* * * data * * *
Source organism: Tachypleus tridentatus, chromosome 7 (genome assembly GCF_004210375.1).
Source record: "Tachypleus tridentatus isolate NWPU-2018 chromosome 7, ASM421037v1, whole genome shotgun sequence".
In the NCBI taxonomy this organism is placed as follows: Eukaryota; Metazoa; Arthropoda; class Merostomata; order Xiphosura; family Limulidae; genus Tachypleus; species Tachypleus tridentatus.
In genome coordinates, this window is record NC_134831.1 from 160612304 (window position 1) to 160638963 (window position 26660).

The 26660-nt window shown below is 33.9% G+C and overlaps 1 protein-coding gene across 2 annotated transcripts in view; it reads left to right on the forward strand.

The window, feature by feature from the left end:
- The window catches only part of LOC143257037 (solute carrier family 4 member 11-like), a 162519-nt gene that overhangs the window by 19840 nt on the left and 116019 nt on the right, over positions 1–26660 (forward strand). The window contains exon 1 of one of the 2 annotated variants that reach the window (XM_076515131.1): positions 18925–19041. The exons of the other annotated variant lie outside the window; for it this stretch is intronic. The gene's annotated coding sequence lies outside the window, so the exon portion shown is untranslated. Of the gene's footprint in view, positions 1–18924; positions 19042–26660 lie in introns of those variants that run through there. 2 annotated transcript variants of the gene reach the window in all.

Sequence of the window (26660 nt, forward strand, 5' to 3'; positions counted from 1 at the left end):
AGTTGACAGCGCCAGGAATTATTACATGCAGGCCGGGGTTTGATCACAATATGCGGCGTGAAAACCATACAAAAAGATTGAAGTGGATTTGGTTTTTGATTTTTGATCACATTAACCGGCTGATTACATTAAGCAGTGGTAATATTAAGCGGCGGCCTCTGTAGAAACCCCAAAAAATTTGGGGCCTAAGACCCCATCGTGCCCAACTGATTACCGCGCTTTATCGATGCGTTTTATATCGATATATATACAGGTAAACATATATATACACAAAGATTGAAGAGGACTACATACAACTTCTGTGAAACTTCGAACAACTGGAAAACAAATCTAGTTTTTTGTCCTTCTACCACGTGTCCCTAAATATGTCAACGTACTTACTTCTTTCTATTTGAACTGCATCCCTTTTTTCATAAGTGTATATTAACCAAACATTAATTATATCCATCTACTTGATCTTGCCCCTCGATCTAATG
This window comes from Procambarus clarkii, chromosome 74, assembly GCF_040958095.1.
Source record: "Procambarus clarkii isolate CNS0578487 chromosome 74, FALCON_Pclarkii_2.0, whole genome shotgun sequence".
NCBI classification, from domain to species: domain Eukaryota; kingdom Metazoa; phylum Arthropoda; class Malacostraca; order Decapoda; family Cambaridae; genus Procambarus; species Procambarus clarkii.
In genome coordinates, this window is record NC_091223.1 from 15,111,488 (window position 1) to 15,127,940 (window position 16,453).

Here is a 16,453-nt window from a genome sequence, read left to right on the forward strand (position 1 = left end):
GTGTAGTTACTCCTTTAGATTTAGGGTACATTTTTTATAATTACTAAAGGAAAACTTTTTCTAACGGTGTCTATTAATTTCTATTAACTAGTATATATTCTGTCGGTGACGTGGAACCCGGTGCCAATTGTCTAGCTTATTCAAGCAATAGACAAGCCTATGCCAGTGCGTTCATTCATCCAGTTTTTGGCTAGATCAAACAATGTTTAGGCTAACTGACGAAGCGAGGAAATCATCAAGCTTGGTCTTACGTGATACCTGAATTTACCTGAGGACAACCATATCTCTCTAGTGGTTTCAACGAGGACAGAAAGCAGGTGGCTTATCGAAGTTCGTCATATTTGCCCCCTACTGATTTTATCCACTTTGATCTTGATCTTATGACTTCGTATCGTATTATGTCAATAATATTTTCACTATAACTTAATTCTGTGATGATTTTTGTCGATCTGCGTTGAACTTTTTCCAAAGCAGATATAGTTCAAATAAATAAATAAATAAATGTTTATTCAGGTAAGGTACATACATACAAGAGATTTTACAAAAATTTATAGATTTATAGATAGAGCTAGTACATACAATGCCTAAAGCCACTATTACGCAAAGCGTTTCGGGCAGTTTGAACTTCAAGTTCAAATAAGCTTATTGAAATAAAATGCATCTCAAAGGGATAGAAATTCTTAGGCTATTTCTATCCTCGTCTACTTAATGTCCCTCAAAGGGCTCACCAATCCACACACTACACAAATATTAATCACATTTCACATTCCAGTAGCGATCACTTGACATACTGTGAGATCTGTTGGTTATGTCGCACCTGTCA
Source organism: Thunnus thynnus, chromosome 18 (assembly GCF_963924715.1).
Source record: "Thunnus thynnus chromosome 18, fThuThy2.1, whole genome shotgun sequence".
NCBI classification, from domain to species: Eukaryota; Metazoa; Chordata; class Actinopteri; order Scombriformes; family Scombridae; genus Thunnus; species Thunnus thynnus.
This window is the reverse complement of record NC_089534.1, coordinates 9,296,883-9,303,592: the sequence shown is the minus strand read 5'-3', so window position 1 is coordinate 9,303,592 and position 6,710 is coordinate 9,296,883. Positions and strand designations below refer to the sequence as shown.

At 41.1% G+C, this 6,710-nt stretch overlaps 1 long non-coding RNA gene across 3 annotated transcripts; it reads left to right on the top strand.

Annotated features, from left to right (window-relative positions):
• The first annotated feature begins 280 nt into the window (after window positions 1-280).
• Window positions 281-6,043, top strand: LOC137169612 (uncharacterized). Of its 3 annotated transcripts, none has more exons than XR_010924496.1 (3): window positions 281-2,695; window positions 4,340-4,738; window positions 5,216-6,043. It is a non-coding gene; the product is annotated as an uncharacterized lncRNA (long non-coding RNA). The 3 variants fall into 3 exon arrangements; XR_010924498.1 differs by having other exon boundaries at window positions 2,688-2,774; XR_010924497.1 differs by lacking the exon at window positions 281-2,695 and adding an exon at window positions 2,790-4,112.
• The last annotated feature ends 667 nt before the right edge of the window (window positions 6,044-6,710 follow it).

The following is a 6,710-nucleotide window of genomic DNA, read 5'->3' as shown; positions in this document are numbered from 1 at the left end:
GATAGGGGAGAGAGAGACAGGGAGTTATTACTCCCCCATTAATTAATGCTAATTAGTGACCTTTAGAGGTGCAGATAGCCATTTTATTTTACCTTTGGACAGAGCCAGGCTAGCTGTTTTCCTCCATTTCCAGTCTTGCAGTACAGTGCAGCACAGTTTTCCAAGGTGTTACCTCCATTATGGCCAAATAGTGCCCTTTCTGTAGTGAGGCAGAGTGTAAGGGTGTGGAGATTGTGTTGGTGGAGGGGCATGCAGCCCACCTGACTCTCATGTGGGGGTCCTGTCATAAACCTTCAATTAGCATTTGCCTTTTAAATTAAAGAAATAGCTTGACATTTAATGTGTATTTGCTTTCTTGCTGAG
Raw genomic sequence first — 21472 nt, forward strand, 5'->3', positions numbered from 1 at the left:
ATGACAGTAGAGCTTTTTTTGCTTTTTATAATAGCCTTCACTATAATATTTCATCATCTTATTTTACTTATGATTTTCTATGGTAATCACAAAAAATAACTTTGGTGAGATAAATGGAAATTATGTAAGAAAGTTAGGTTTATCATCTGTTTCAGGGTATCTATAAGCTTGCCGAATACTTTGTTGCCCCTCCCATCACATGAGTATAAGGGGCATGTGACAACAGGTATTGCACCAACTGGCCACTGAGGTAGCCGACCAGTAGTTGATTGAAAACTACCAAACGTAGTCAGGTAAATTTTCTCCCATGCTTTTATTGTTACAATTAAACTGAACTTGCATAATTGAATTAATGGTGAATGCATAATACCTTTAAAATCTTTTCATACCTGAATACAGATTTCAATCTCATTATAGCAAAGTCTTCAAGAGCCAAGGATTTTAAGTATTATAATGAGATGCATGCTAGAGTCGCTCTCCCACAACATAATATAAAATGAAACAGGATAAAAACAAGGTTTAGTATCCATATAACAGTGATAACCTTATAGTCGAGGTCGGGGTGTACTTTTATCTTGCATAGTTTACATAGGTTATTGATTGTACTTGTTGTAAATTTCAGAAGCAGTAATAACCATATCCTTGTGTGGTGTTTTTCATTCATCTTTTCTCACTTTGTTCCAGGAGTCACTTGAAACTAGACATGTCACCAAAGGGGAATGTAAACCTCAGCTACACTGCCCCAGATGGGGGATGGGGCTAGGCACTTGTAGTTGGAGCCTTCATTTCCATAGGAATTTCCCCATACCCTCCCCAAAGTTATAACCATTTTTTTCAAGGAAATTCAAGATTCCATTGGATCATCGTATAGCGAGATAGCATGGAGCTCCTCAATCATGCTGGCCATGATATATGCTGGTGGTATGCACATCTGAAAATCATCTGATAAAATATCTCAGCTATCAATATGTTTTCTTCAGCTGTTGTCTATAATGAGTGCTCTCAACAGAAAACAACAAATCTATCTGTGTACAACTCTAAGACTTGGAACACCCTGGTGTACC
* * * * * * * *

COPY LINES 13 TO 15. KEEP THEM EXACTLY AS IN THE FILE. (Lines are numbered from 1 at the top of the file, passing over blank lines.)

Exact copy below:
In genome coordinates, this window is record NC_091223.1 from 15,111,488 (window position 1) to 15,127,940 (window position 16,453).

Here is a 16,453-nt window from a genome sequence, read left to right on the forward strand (position 1 = left end):
GTGTAGTTACTCCTTTAGATTTAGGGTACATTTTTTATAATTACTAAAGGAAAACTTTTTCTAACGGTGTCTATTAATTTCTATTAACTAGTATATATTCTGTCGGTGACGTGGAACCCGGTGCCAATTGTCTAGCTTATTCAAGCAATAGACAAGCCTATGCCAGTGCGTTCATTCATCCAGTTTTTGGCTAGATCAAACAATGTTTAGGCTAACTGACGAAGCGAGGAAATCATCAAGCTTGGTCTTACGTGATACCTGAATTTACCTGAGGACAACCATATCTCTCTAGTGGTTTCAACGAGGACAGAAAGCAGGTGGCTTATCGAAGTTCGTCATATTTGCCCCCTACTGATTTTATCCACTTTGATCTTGATCTTATGACTTCGTATCGTATTATGTCAATAATATTTTCACTATAACTTAATTCTGTGATGATTTTTGTCGATCTGCGTTGAACTTTTTCCAAAGCAGATATAGTTCAAATAAATAAATAAATAAATGTTTATTCAGGTAAGGTACATACATACAAGAGATTTTACAAAAATTTATAGATTTATAGATAGAGCTAGTACATACAATGCCTAAAGCCACTATTACGCAAAGCGTTTCGGGCAGTTTGAACTTCAAGTTCAAATAAGCTTATTGAAATAAAATGCATCTCAAAGGGATAGAAATTCTTAGGCTATTTCTATCCTCGTCTACTTAATGTCCCTCAAAGGGCTCACCAATCCACACACTACACAAATATTAATCACATTTCACATTCCAGTAGCGATCACTTGACATACTGTGAGATCTGTTGGTTATGTCGCACCTGTCA